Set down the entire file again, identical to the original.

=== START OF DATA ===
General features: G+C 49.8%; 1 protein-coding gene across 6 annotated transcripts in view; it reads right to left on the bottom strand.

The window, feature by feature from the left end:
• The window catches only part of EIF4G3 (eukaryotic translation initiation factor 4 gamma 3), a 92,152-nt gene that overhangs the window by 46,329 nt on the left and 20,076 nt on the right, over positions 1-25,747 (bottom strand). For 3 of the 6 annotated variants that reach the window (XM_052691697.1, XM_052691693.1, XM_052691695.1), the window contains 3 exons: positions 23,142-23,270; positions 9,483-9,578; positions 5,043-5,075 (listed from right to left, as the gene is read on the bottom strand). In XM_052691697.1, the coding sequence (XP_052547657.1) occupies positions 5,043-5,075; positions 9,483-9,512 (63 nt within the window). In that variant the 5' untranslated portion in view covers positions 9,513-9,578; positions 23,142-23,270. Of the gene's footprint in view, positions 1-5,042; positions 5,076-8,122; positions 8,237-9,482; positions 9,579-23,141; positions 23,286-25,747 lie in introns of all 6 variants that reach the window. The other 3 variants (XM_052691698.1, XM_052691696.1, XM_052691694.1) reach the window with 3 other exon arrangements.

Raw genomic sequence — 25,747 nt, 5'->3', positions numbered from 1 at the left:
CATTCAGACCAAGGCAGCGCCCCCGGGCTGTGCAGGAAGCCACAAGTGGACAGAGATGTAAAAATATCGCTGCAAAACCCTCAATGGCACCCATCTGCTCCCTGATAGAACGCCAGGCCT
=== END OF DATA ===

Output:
General features: G+C 49.8%; 1 protein-coding gene across 6 annotated transcripts in view; it reads right to left on the bottom strand.

The window, feature by feature from the left end:
• The window catches only part of EIF4G3 (eukaryotic translation initiation factor 4 gamma 3), a 92,152-nt gene that overhangs the window by 46,329 nt on the left and 20,076 nt on the right, over positions 1-25,747 (bottom strand). For 3 of the 6 annotated variants that reach the window (XM_052691697.1, XM_052691693.1, XM_052691695.1), the window contains 3 exons: positions 23,142-23,270; positions 9,483-9,578; positions 5,043-5,075 (listed from right to left, as the gene is read on the bottom strand). In XM_052691697.1, the coding sequence (XP_052547657.1) occupies positions 5,043-5,075; positions 9,483-9,512 (63 nt within the window). In that variant the 5' untranslated portion in view covers positions 9,513-9,578; positions 23,142-23,270. Of the gene's footprint in view, positions 1-5,042; positions 5,076-8,122; positions 8,237-9,482; positions 9,579-23,141; positions 23,286-25,747 lie in introns of all 6 variants that reach the window. The other 3 variants (XM_052691698.1, XM_052691696.1, XM_052691694.1) reach the window with 3 other exon arrangements.

Raw genomic sequence — 25,747 nt, 5'->3', positions numbered from 1 at the left:
CATTCAGACCAAGGCAGCGCCCCCGGGCTGTGCAGGAAGCCACAAGTGGACAGAGATGTAAAAATATCGCTGCAAAACCCTCAATGGCACCCATCTGCTCCCTGATAGAACGCCAGGCCT